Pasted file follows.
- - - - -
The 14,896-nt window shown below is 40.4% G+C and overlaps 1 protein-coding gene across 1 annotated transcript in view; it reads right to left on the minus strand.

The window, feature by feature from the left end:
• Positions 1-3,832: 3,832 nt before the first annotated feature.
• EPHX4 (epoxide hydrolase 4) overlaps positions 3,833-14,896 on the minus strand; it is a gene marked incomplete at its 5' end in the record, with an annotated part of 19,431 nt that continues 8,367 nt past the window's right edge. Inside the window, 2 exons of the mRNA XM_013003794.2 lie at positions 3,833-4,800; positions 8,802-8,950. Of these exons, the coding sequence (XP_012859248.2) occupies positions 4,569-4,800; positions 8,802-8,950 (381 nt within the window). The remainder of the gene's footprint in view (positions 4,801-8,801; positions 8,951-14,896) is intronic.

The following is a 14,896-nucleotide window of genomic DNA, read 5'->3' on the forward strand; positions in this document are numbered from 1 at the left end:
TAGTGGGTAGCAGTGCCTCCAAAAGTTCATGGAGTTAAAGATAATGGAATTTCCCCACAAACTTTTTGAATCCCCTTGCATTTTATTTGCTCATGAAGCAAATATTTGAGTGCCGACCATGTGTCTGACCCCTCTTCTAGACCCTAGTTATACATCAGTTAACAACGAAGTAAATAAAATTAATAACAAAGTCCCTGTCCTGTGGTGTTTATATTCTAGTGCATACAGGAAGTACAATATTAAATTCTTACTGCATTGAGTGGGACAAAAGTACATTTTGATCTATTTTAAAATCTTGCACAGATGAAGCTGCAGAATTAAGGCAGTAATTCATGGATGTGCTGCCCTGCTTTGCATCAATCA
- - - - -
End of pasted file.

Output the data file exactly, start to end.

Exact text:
The 14,896-nt window shown below is 40.4% G+C and overlaps 1 protein-coding gene across 1 annotated transcript in view; it reads right to left on the minus strand.

The window, feature by feature from the left end:
• Positions 1-3,832: 3,832 nt before the first annotated feature.
• EPHX4 (epoxide hydrolase 4) overlaps positions 3,833-14,896 on the minus strand; it is a gene marked incomplete at its 5' end in the record, with an annotated part of 19,431 nt that continues 8,367 nt past the window's right edge. Inside the window, 2 exons of the mRNA XM_013003794.2 lie at positions 3,833-4,800; positions 8,802-8,950. Of these exons, the coding sequence (XP_012859248.2) occupies positions 4,569-4,800; positions 8,802-8,950 (381 nt within the window). The remainder of the gene's footprint in view (positions 4,801-8,801; positions 8,951-14,896) is intronic.

The following is a 14,896-nucleotide window of genomic DNA, read 5'->3' on the forward strand; positions in this document are numbered from 1 at the left end:
TAGTGGGTAGCAGTGCCTCCAAAAGTTCATGGAGTTAAAGATAATGGAATTTCCCCACAAACTTTTTGAATCCCCTTGCATTTTATTTGCTCATGAAGCAAATATTTGAGTGCCGACCATGTGTCTGACCCCTCTTCTAGACCCTAGTTATACATCAGTTAACAACGAAGTAAATAAAATTAATAACAAAGTCCCTGTCCTGTGGTGTTTATATTCTAGTGCATACAGGAAGTACAATATTAAATTCTTACTGCATTGAGTGGGACAAAAGTACATTTTGATCTATTTTAAAATCTTGCACAGATGAAGCTGCAGAATTAAGGCAGTAATTCATGGATGTGCTGCCCTGCTTTGCATCAATCA